There has even been conjecture that Woods and DeChambeau will form a team in France.
And that leaves a handful of players vying for the remaining spot that Furyk will fill following the BMW Championship on Sept. 10.
Tony Finau has a strong claim to the position. Not only did he finish 13th in the final standings, but he was second to DeChambeau at the Northern Trust, finished top-10 in three of the four majors. He visited Le Golf National outside of Paris over the summer on a scouting mission. All of that certainly helps.
But there’s no point in having this extra time to decide if Furyk does not keep an open mind. That is why Xander Schauffele, who won last year’s Tour Championship, finished 12th in the points standings, and made a strong run at The Open is still in the mix.
The latter three are veterans of team competition who bring various intangibles to the U.S. side but are lacking in strong results, aside from Snedeker’s victory at the Wyndham –which was then followed by a back injury that forced him to withdraw from the Northern Trust.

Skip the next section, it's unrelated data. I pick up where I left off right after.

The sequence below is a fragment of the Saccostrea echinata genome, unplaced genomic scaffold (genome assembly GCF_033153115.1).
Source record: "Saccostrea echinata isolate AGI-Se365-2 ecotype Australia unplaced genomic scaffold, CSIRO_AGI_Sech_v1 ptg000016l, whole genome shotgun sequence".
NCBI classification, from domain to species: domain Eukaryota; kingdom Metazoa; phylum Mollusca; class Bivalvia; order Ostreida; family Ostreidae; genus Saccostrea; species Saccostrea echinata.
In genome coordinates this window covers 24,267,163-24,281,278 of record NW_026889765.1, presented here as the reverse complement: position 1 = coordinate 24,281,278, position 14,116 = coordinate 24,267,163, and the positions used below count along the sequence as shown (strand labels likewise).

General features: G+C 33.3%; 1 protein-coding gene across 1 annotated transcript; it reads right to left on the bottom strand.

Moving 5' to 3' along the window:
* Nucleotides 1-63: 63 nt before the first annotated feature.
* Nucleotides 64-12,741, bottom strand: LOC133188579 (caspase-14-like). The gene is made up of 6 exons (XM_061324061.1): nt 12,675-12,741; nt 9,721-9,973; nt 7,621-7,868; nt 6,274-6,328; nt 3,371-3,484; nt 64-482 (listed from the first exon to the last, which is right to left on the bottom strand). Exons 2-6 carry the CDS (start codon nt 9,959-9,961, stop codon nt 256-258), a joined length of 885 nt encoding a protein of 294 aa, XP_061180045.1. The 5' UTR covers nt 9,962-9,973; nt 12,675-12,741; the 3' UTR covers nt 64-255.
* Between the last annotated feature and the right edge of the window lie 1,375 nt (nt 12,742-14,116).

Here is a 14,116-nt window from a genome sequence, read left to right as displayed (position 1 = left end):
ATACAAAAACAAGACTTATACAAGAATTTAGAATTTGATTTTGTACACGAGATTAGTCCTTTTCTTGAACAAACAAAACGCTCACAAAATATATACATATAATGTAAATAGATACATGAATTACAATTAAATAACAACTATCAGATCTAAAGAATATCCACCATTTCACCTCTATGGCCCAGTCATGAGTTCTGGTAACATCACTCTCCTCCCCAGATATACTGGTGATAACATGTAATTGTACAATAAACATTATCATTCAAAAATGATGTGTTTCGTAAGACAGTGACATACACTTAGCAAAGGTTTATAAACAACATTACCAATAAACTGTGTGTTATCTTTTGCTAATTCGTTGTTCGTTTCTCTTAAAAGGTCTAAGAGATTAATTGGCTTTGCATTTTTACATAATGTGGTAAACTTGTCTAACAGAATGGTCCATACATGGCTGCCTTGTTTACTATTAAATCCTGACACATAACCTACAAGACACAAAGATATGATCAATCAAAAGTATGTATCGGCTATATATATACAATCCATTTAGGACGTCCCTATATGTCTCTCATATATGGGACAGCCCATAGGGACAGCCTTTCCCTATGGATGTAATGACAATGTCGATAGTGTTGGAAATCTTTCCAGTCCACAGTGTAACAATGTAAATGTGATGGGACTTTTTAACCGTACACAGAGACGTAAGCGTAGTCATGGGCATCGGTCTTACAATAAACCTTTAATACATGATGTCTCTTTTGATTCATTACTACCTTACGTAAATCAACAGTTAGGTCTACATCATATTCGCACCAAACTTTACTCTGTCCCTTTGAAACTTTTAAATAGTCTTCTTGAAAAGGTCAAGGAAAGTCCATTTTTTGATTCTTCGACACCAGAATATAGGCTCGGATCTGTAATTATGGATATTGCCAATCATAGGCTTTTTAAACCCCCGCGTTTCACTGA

Kuchar is not assured of a spot in the BMW next week, and it would seem obvious that he needs to be there to have any shot at consideration at this point. Johnson, Snedeker and Cantlay would also likely need to be in contention each of the next two weeks to surge ahead of Finau.
Automatic qualifiers: The eight automatic qualifiers are determined at the conclusion of Sunday’s Made in Denmark European Tour event. Four of the players come from a European points list and the other four come from a World points list that uses the world ranking as a basis.
Picks: Four to fill out the team come Wednesday.
The world points list, however, has closed, and only one spot remains not locked up via the European points list.
Olesen can secure it with a sixth-place finish or better. The only chance for Fitzpatrick — who played for Europe at Hazeltine two years ago — and Pepperell is to win.